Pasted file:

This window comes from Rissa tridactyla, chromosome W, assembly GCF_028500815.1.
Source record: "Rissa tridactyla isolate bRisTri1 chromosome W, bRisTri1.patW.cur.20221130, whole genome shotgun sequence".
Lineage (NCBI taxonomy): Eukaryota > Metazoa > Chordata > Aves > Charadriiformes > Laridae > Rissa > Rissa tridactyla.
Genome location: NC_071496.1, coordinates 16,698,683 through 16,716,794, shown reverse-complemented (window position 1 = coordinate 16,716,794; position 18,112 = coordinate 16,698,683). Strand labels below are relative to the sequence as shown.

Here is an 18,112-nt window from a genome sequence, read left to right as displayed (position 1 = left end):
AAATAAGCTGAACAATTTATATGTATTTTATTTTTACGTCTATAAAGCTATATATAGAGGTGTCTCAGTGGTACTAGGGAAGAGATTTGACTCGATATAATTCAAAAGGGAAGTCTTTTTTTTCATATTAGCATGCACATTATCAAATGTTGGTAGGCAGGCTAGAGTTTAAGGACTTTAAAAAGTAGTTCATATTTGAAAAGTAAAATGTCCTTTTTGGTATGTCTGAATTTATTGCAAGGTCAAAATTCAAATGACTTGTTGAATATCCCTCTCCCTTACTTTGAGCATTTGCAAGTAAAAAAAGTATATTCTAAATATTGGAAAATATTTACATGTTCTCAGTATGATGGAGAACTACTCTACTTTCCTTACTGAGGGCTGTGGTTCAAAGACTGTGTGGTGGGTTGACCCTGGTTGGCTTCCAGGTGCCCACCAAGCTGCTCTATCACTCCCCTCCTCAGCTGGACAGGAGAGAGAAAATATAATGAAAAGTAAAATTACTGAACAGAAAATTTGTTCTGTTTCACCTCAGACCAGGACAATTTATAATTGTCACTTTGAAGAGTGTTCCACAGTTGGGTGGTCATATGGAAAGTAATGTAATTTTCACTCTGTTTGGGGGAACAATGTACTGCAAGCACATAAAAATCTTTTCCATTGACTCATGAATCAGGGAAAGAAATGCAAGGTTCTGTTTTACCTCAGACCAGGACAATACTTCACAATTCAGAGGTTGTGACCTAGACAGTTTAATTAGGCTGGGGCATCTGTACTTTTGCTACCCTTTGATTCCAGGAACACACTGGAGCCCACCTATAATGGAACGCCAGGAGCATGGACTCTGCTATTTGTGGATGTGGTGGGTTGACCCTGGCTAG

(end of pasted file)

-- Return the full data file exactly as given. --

This window comes from Rissa tridactyla, chromosome W, assembly GCF_028500815.1.
Source record: "Rissa tridactyla isolate bRisTri1 chromosome W, bRisTri1.patW.cur.20221130, whole genome shotgun sequence".
Lineage (NCBI taxonomy): Eukaryota > Metazoa > Chordata > Aves > Charadriiformes > Laridae > Rissa > Rissa tridactyla.
Genome location: NC_071496.1, coordinates 16,698,683 through 16,716,794, shown reverse-complemented (window position 1 = coordinate 16,716,794; position 18,112 = coordinate 16,698,683). Strand labels below are relative to the sequence as shown.

Here is an 18,112-nt window from a genome sequence, read left to right as displayed (position 1 = left end):
AAATAAGCTGAACAATTTATATGTATTTTATTTTTACGTCTATAAAGCTATATATAGAGGTGTCTCAGTGGTACTAGGGAAGAGATTTGACTCGATATAATTCAAAAGGGAAGTCTTTTTTTTCATATTAGCATGCACATTATCAAATGTTGGTAGGCAGGCTAGAGTTTAAGGACTTTAAAAAGTAGTTCATATTTGAAAAGTAAAATGTCCTTTTTGGTATGTCTGAATTTATTGCAAGGTCAAAATTCAAATGACTTGTTGAATATCCCTCTCCCTTACTTTGAGCATTTGCAAGTAAAAAAAGTATATTCTAAATATTGGAAAATATTTACATGTTCTCAGTATGATGGAGAACTACTCTACTTTCCTTACTGAGGGCTGTGGTTCAAAGACTGTGTGGTGGGTTGACCCTGGTTGGCTTCCAGGTGCCCACCAAGCTGCTCTATCACTCCCCTCCTCAGCTGGACAGGAGAGAGAAAATATAATGAAAAGTAAAATTACTGAACAGAAAATTTGTTCTGTTTCACCTCAGACCAGGACAATTTATAATTGTCACTTTGAAGAGTGTTCCACAGTTGGGTGGTCATATGGAAAGTAATGTAATTTTCACTCTGTTTGGGGGAACAATGTACTGCAAGCACATAAAAATCTTTTCCATTGACTCATGAATCAGGGAAAGAAATGCAAGGTTCTGTTTTACCTCAGACCAGGACAATACTTCACAATTCAGAGGTTGTGACCTAGACAGTTTAATTAGGCTGGGGCATCTGTACTTTTGCTACCCTTTGATTCCAGGAACACACTGGAGCCCACCTATAATGGAACGCCAGGAGCATGGACTCTGCTATTTGTGGATGTGGTGGGTTGACCCTGGCTAG